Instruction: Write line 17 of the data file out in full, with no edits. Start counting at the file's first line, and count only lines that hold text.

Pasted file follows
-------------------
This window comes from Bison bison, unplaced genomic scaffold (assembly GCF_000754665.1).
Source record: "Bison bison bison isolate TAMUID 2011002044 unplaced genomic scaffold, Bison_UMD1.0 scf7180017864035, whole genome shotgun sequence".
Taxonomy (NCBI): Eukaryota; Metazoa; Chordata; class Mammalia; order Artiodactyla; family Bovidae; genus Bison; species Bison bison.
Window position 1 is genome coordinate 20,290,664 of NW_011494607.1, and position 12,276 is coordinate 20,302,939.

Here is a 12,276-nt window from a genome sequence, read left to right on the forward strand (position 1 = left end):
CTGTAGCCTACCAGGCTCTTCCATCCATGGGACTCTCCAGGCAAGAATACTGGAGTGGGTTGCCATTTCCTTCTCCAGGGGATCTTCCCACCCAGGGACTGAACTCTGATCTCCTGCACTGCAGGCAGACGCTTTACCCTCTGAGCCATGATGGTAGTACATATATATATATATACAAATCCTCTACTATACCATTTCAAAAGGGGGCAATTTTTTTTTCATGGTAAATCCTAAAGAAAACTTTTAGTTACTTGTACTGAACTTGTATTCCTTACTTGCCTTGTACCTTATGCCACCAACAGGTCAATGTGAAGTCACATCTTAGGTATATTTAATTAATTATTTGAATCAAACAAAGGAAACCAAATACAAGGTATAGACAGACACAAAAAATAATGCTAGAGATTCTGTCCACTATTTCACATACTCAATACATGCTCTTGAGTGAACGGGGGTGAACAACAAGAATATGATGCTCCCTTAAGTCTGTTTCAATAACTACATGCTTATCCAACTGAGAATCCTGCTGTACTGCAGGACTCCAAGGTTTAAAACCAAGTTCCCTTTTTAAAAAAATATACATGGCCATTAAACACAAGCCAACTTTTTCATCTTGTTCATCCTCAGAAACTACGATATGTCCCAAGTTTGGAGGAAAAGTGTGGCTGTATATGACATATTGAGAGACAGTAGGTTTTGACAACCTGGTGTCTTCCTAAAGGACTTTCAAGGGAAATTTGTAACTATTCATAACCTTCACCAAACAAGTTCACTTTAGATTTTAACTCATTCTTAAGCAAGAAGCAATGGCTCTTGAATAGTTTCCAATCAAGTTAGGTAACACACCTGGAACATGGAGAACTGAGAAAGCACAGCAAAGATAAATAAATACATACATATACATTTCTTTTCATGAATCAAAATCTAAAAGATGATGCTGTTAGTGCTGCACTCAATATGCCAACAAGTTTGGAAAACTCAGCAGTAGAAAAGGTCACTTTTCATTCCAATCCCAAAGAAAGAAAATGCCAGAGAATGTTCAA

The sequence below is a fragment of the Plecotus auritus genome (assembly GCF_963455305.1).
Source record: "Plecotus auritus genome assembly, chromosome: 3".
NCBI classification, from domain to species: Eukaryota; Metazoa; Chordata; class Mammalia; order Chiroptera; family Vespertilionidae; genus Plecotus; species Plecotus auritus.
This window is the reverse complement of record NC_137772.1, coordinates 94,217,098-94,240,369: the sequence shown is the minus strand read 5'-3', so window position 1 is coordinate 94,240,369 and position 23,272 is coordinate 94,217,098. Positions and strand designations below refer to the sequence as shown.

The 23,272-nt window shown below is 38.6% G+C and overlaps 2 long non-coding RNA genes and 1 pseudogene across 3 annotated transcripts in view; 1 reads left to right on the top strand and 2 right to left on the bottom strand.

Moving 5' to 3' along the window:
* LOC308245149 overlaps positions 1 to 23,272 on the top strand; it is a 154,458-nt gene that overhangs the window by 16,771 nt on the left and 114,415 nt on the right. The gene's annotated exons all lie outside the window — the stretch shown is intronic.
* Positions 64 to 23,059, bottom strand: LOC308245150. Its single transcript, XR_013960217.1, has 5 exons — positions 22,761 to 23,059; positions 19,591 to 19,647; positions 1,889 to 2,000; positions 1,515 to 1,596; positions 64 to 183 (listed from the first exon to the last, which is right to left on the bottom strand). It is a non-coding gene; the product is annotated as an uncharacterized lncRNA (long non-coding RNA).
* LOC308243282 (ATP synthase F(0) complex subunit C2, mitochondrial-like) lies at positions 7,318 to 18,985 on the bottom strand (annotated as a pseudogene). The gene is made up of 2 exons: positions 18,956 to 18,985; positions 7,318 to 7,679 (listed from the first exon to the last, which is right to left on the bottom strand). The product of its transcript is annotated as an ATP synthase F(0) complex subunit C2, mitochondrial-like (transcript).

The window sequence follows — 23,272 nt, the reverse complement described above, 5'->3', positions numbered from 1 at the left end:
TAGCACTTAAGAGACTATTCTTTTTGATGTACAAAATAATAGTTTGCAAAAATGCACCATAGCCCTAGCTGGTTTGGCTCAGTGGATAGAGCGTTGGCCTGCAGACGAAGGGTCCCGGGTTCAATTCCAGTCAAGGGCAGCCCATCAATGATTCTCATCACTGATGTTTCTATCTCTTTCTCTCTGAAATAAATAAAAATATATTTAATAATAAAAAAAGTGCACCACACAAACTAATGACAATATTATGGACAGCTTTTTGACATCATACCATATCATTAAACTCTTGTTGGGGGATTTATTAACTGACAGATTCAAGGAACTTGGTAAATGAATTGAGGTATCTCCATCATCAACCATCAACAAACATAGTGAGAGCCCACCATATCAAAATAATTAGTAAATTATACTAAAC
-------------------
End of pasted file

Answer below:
TAGCACTTAAGAGACTATTCTTTTTGATGTACAAAATAATAGTTTGCAAAAATGCACCATAGCCCTAGCTGGTTTGGCTCAGTGGATAGAGCGTTGGCCTGCAGACGAAGGGTCCCGGGTTCAATTCCAGTCAAGGGCAGCCCATCAATGATTCTCATCACTGATGTTTCTATCTCTTTCTCTCTGAAATAAATAAAAATATATTTAATAATAAAAAAAGTGCACCACACAAACTAATGACAATATTATGGACAGCTTTTTGACATCATACCATATCATTAAACTCTTGTTGGGGGATTTATTAACTGACAGATTCAAGGAACTTGGTAAATGAATTGAGGTATCTCCATCATCAACCATCAACAAACATAGTGAGAGCCCACCATATCAAAATAATTAGTAAATTATACTAAAC